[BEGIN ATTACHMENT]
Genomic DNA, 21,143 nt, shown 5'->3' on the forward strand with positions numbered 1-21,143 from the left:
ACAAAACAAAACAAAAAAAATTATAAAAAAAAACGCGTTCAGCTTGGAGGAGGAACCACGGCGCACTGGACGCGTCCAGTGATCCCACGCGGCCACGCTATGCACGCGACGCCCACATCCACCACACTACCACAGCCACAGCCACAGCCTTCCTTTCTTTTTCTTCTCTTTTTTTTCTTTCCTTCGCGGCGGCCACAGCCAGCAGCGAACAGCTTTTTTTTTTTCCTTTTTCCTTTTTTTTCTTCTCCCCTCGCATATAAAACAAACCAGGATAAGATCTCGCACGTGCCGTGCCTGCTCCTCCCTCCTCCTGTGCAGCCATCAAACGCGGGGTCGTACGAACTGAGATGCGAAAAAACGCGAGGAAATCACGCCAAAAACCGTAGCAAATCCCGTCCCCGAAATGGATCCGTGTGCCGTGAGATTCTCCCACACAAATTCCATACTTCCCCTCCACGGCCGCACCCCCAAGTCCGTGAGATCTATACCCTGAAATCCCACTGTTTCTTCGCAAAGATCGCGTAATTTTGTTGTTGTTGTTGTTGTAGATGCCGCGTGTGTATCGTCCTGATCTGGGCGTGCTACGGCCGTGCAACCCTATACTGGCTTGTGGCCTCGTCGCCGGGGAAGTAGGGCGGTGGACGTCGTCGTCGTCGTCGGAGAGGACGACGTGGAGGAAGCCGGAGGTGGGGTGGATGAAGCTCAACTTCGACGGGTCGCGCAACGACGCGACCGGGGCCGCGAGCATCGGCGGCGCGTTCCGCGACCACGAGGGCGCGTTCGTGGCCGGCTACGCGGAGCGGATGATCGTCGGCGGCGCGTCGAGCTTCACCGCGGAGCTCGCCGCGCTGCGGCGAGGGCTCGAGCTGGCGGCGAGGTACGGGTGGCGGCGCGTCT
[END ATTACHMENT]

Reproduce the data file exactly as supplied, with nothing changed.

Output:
Genomic DNA, 21,143 nt, shown 5'->3' on the forward strand with positions numbered 1-21,143 from the left:
ACAAAACAAAACAAAAAAAATTATAAAAAAAAACGCGTTCAGCTTGGAGGAGGAACCACGGCGCACTGGACGCGTCCAGTGATCCCACGCGGCCACGCTATGCACGCGACGCCCACATCCACCACACTACCACAGCCACAGCCACAGCCTTCCTTTCTTTTTCTTCTCTTTTTTTTCTTTCCTTCGCGGCGGCCACAGCCAGCAGCGAACAGCTTTTTTTTTTTCCTTTTTCCTTTTTTTTCTTCTCCCCTCGCATATAAAACAAACCAGGATAAGATCTCGCACGTGCCGTGCCTGCTCCTCCCTCCTCCTGTGCAGCCATCAAACGCGGGGTCGTACGAACTGAGATGCGAAAAAACGCGAGGAAATCACGCCAAAAACCGTAGCAAATCCCGTCCCCGAAATGGATCCGTGTGCCGTGAGATTCTCCCACACAAATTCCATACTTCCCCTCCACGGCCGCACCCCCAAGTCCGTGAGATCTATACCCTGAAATCCCACTGTTTCTTCGCAAAGATCGCGTAATTTTGTTGTTGTTGTTGTTGTAGATGCCGCGTGTGTATCGTCCTGATCTGGGCGTGCTACGGCCGTGCAACCCTATACTGGCTTGTGGCCTCGTCGCCGGGGAAGTAGGGCGGTGGACGTCGTCGTCGTCGTCGGAGAGGACGACGTGGAGGAAGCCGGAGGTGGGGTGGATGAAGCTCAACTTCGACGGGTCGCGCAACGACGCGACCGGGGCCGCGAGCATCGGCGGCGCGTTCCGCGACCACGAGGGCGCGTTCGTGGCCGGCTACGCGGAGCGGATGATCGTCGGCGGCGCGTCGAGCTTCACCGCGGAGCTCGCCGCGCTGCGGCGAGGGCTCGAGCTGGCGGCGAGGTACGGGTGGCGGCGCGTCT